A high credit score can also protect you (and your kids, if you have any) in case of divorce, a spouse’s death, or events that cause your spouse’s credit score to drop.
Women sometimes have thin credit files due to traditional gender roles. An example is a household in which the husband is the family’s financial manager and applies for all credit cards and loans in his own name. In this case, his wife will not have an opportunity to build credit unless she obtains other credit lines in her name. If the husband dies or the couple divorces, the woman may find it difficult to strike out on her own.
A relatively low income – perhaps due to gender bias in a workplace – can also hamper a woman’s ability to build credit.
One of the most important factors lenders use to calculate your credit score is credit utilization. Credit utilization indicates how much of your total available credit you’re using. For example, if you have a card with a $2,000 limit and your balance is $1,000, you have a credit utilization ratio of 50 percent. The lower your utilization, the better your credit score will be.
Credit limits are often based in part on how much you are able to pay each month. So, since women typically make less than men (thanks, gender pay gap), that can result in a low credit limit, and a better chance of credit score damage from high utilization.
If you have a thin credit file, there are a few ways to build it up:
Establishing credit isn’t enough to get a solid mortgage approval; your score must be strong, and your credit habits need to be healthy.
Here are a few ways you can make sure your credit profile is in great shape before you apply for a mortgage:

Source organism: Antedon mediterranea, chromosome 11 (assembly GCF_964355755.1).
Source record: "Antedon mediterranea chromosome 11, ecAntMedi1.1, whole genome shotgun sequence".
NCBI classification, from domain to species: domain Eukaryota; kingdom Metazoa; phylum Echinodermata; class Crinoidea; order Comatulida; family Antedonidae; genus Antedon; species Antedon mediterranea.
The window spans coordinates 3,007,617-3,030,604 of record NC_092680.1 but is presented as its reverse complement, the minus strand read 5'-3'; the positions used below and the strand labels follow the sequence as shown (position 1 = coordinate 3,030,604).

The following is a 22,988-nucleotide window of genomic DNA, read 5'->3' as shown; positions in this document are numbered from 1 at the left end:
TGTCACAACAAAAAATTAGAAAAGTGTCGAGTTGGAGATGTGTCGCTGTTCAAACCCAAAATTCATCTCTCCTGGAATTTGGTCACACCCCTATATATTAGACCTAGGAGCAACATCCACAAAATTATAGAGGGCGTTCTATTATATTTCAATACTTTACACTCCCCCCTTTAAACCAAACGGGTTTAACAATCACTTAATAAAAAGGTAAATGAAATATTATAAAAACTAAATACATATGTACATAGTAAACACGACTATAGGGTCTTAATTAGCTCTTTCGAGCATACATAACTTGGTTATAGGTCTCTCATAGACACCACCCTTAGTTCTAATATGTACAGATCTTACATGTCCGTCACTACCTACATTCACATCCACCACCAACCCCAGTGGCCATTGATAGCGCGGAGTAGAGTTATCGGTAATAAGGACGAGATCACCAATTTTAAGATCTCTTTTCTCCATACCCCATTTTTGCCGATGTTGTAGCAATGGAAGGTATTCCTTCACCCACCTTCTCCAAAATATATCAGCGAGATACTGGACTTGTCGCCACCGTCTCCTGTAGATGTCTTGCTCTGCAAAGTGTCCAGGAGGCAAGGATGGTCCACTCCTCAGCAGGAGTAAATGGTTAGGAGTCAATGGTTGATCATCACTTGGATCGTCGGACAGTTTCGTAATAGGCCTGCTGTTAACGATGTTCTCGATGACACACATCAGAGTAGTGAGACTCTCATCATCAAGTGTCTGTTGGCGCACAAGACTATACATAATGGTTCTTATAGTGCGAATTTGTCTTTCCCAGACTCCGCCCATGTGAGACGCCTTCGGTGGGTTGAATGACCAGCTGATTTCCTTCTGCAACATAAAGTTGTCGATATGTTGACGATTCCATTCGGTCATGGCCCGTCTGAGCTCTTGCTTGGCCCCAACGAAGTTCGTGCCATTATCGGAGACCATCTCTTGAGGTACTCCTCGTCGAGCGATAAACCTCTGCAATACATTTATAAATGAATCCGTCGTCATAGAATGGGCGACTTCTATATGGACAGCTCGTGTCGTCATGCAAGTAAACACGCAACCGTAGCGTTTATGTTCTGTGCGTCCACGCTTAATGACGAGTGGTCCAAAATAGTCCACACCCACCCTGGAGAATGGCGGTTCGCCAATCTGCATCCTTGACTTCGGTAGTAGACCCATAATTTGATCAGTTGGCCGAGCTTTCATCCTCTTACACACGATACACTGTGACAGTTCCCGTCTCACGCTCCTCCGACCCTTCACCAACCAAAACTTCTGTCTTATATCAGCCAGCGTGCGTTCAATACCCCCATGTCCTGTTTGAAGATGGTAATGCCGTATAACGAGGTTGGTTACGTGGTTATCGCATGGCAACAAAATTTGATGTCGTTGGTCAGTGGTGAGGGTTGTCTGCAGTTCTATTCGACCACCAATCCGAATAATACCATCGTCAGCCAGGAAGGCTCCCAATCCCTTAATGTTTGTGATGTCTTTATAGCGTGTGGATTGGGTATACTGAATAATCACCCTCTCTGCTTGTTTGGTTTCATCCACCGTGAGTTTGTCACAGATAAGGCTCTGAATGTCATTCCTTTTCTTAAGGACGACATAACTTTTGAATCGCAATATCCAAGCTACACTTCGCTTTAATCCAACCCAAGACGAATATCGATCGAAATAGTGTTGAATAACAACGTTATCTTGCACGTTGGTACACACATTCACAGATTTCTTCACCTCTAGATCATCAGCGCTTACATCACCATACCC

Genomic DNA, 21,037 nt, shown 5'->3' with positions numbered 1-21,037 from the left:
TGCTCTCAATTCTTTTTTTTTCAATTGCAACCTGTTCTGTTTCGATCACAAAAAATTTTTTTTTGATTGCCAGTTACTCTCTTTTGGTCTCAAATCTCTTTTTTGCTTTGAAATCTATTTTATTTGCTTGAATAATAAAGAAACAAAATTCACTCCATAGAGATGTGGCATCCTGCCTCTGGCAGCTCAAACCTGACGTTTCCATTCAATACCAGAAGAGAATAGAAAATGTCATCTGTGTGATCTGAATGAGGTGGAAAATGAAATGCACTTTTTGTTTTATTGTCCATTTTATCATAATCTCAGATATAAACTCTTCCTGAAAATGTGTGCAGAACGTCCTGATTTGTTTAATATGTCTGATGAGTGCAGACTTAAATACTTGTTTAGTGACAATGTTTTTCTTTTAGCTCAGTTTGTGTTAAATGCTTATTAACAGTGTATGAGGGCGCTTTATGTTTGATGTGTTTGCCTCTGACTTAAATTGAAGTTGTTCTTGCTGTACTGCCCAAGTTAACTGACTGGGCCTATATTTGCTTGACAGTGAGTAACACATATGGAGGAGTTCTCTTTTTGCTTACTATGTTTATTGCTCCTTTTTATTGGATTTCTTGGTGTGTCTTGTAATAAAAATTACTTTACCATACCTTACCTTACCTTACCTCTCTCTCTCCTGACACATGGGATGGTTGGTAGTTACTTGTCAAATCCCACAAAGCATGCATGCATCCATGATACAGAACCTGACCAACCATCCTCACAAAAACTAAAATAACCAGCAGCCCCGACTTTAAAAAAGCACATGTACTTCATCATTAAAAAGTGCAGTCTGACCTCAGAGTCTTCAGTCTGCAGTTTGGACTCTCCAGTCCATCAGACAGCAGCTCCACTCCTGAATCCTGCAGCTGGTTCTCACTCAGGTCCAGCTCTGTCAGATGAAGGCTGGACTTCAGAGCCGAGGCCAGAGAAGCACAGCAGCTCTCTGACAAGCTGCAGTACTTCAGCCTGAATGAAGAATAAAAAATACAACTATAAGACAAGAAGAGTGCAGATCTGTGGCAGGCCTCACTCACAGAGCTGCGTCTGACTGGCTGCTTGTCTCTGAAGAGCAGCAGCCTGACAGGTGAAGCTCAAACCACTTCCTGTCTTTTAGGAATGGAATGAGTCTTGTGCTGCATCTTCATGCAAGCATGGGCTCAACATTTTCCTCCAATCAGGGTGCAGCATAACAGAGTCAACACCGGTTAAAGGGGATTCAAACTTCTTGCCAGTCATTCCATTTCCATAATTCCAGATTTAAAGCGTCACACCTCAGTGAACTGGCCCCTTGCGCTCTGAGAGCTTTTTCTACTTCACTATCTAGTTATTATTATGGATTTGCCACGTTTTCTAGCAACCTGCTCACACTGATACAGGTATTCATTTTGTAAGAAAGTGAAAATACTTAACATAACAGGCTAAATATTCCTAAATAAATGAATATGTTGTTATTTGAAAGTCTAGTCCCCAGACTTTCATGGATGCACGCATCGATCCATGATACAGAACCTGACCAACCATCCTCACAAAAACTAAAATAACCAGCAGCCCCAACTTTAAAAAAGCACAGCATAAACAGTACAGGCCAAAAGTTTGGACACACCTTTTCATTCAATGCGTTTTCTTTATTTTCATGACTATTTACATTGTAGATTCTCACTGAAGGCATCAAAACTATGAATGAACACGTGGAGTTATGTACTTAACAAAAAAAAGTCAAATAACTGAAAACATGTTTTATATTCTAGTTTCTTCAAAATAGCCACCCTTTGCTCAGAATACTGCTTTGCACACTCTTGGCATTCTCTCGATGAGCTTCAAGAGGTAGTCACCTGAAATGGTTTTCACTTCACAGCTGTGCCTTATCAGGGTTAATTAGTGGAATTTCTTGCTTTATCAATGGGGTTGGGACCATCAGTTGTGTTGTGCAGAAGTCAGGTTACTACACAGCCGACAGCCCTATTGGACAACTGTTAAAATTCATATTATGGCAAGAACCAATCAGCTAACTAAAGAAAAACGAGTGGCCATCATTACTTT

A high credit score and a clean credit report can help you lock in a low interest rate. You can visit AnnualCreditReport.com to pull a copy of your report and look over it. You’re entitled to a free copy once a year from the three major credit bureaus – Experian, Equifax and TransUnion.
Review your reports for errors, no matter how small. Correcting these can help bump your score and ensure you have an accurate profile. All three bureaus handle report disputes online, which helps simplify the process.
As you get closer to when you plan on applying for a home loan, avoid making large purchases and opening additional lines of credit. Experts advise limiting the number of hard inquiries into your account and keeping your credit profile “quiet” leading up to the homebuying process.
Paying off debt (without draining your savings) can help boost your credit score, helping you land a better interest rate on your home loan.
Keeping your utilization low across your accounts is always a good credit habit to get into, whether you’re planning on buying a home or just want to stay financially healthy.
Do you have a habit of forgetting to make payments on time? Set reminders on your phone or enroll in auto pay. Are you behind on any payments? Talk to your lender or card issuer about getting back on track. Did you find multiple errors on your credit reports? Make every effort to get those corrected.
Take the time you need to get your finances as healthy as possible before applying for that loan application. An extra six months to get your credit score up could mean the difference between being approved with a great interest rate and barely scraping by with a rate that will cost you an exorbitant amount of money down the line.